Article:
By Zachary May
Australia is generally considered to have a strong retirement system. For example, the Melbourne-Mercer Global Pension Index, which assesses the retirement systems of different jurisdictions in terms of adequacy, sustainability and integrity, has consistently found the Australian system to be among the better ones. The system as we know it today started approximately 20 to 30 years ago. It has developed gradually since that time, and has decades to go before it is mature. Nonetheless, it is possible to learn a bit about what has worked and what has not worked to date.
The savings-based part of Australia’s retirement income system is known as “Superannuation” or “Super.” It is organized around five core elements that policymakers should consider when building an employment-based system:
- defining the objectives of the system;
- getting money into the system
(private savings, but also government funds and tax incentives);
- connecting savers with providers;
- selecting the retirement benefits available; and
- anticipating the role of savings on the flow of funds and investment.
The highlights of Super include mandatory savings and near universal coverage within the system. The Australian retirement income system is overall relatively inexpensive at about 6 percent of gross domestic product (GDP), compared to nearly 10 percent in many other OECD countries. Mandatory savings rates, currently 9.5% of a person’s wages, are increasing gradually, and are legislated to reach 12% by 2026. For workers beginning their careers in 2026, they will be the first cohort of a mature superannuation system. Outcomes will continue to improve over the coming decades as more people make higher contributions into the system for a longer period of time.
Establish Clear Adequacy Objectives. It is very important to have a clear understanding of what outcomes you want the system to deliver. Doing so allows participants and policymakers to determine how much savings to encourage or require to be contributed into the system and when. It can help direct financial institutions away from strategies that are inconsistent with the social policy objective. It also allows government to understand how it can most efficiently direct tax breaks and other kinds of support. The founders of the Australian system were not as clear as they should have been about the adequacy objectives they wanted to achieve. This was complicated by the different views among the political parties, resulting in significant regulatory and policy uncertainty. The system’s rules have changed a lot over the past few decades. More recently, there has been some common ground with both political parties realizing that the tax breaks in the system are not well targeted, because the vast majority of these tax expenditures flow to those who would retire comfortably without such support.
Money Must Come Into the System. Once you have an objective in mind, you need to get the money into the system. There are three options: 1) mandatory savings; 2) defaults such as auto-enrollment; and/or 3) tax incentives. Australia has mandatory savings, which is a very strong platform on which to build a system.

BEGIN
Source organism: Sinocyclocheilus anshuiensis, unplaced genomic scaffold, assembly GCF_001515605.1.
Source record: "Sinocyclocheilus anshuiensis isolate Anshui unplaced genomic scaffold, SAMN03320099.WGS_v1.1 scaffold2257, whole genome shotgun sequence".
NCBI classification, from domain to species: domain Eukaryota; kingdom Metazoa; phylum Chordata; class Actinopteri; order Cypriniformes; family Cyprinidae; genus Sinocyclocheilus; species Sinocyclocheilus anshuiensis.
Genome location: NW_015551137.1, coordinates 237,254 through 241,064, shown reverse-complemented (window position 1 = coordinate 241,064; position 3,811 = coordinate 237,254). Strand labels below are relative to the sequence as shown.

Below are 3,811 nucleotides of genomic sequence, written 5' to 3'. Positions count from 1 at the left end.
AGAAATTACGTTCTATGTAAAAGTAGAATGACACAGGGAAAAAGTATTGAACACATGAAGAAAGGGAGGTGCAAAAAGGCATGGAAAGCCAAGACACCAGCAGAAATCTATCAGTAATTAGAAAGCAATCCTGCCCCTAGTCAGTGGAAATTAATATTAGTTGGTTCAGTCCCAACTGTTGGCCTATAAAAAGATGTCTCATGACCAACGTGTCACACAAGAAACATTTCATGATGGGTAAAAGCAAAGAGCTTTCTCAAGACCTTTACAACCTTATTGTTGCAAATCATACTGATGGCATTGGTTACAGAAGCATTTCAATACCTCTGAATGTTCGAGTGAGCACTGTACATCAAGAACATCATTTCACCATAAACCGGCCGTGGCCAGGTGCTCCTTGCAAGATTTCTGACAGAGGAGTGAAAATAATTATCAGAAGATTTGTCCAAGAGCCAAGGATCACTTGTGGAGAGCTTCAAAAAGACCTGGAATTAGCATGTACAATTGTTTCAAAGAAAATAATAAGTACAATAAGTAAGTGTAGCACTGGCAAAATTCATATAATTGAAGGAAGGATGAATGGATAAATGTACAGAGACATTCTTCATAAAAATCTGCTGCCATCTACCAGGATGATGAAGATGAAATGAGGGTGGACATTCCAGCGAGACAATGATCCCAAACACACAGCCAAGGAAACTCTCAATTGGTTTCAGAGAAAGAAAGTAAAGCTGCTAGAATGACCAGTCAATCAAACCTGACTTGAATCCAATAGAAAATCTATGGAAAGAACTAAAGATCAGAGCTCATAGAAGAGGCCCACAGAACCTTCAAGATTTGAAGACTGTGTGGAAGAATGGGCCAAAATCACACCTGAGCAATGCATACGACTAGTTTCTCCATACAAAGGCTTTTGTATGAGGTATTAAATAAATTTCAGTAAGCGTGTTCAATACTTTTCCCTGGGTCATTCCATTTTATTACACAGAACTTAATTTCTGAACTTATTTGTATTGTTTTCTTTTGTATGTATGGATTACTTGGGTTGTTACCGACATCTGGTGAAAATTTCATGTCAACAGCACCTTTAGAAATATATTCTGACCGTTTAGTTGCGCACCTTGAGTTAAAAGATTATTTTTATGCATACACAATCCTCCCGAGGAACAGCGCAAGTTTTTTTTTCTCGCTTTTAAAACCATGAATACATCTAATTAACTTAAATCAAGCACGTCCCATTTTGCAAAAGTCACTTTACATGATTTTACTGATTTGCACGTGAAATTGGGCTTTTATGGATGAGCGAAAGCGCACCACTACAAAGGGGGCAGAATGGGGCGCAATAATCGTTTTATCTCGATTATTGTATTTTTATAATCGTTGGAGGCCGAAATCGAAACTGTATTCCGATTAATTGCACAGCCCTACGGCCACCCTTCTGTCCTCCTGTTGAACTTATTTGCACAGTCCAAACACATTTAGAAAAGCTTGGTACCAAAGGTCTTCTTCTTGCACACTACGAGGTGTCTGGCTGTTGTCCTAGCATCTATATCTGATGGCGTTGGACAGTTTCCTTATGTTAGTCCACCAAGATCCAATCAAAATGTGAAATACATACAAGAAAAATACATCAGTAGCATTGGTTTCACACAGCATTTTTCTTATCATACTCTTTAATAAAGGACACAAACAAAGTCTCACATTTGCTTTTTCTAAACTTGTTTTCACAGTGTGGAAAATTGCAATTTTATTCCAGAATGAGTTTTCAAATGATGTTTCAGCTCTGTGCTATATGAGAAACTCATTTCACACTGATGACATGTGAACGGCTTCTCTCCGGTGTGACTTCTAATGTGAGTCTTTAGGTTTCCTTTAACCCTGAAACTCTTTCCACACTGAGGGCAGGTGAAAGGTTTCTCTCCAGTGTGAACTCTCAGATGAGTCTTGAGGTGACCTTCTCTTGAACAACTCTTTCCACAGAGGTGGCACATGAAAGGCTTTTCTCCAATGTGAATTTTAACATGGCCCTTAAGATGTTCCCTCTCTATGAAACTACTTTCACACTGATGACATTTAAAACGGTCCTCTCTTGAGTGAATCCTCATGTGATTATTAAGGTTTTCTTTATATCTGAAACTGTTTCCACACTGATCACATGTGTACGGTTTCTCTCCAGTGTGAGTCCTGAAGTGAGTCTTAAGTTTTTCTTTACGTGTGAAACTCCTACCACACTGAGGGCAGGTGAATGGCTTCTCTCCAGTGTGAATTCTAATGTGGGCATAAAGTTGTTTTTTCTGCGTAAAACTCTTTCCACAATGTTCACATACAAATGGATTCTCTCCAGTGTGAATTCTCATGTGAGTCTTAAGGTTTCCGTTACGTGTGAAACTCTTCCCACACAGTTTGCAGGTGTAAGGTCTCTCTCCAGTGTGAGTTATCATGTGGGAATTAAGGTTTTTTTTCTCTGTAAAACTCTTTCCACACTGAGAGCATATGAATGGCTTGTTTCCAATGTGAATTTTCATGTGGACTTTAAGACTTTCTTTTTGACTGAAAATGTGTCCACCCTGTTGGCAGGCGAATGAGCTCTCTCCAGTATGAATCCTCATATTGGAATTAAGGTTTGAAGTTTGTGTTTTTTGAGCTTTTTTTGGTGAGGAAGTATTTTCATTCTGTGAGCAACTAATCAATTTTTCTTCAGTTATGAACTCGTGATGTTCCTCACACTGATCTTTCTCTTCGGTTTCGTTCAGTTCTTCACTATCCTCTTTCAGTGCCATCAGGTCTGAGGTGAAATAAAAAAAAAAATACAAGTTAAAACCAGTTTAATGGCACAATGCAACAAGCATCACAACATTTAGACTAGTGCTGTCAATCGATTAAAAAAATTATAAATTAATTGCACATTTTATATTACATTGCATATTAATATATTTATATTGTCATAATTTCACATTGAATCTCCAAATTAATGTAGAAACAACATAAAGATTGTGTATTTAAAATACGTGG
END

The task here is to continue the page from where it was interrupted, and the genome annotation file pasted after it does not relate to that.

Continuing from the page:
Mandates are based in law and the savings rate is currently 9.5 percent of wages and will rise gradually to 12 percent from 2021 to 2026. Modeling suggests that this might be enough to get to a reasonable retirement income for many workers, if the efficiency of administration and the conversions of savings into retirement incomes can be improved. There is consensus in Australia, however, that a lower savings rate is unlikely in a mature system to result in retirement benefits that meet community expectations for living standards.
Even if you have mandatory savings, this is not self-enforcing. The majority of employers are mindful of and obey the law, but there are some exceptions. While workers are entitled to 9.5 percent Superannuation, aggregate economy-wide mandatory contributions only equaled about 8.4 percent of aggregate wages last year. Australia relies on its tax office, which is kind of like the IRS, to monitor compliance. Monitoring and enforcing employer participation is important.
The Australian system uses tax expenditures and sometimes direct expenditures by government. Initial contributions into and investment earnings in Super are taxed at a flat 15 percent while retirement benefits are tax free. Australia also has high contribution caps. While in the United States there are limits on 401(k) contributions at $18,000 per year, Australia allows consessionally taxed contributions of up to $30,000 for most people, and additional post-tax contributions of up to $180,000 regardless of income. However, policymakers are mostly in agreement that the Superannuation tax benefits are poorly targeted because more of the tax benefit goes to those who will retire very comfortably, whether or not they receive government support. The Australian government has proposed reforms that would effectively reduce or retarget these caps and concessions.
Determine How to Connect Savers with Providers. Australia uses mostly private providers (known as superannuation funds) and there are also public sector funds. With savings flowing into the system, the question is how can policymakers help make sure those savings reach high quality providers?
There are basically three options for connecting savers to providers. First, there is consumer-driven demand, where beneficiaries choose which provider gets their savings. Second, beneficiaries can be defaulted into a fund, which requires government in some way to select or shortlist the eligible default funds. Finally, there is the option of mandating participation in a specified fund. Australia uses a mix of consumer-driven demand and default fund selection. The outcomes for consumer-driven demand have been poor. However, the default fund selection process has worked well with the average default fund consistently outperforming consumer choice funds by around 1 to 2 percent per year on average. The default fund selection process is administered by a government board in the country’s industrial relations agency. The board determines a shortlist of eligible default funds for each industry from which employers can choose. This institutional arrangement for allocating members to high-quality default funds is similar to recent World Bank guidance.
The different ways in which savings are connected to providers has significant financial implications for the savers. Australia’s default, not-for-profit funds, have on average performed quite well. On the other hand, retail funds selected by consumers and self-managed funds have on average underperformed. The net effect of this performance differential has resulted in a system that today has about $100 billion less in aggregate assets than it could have had.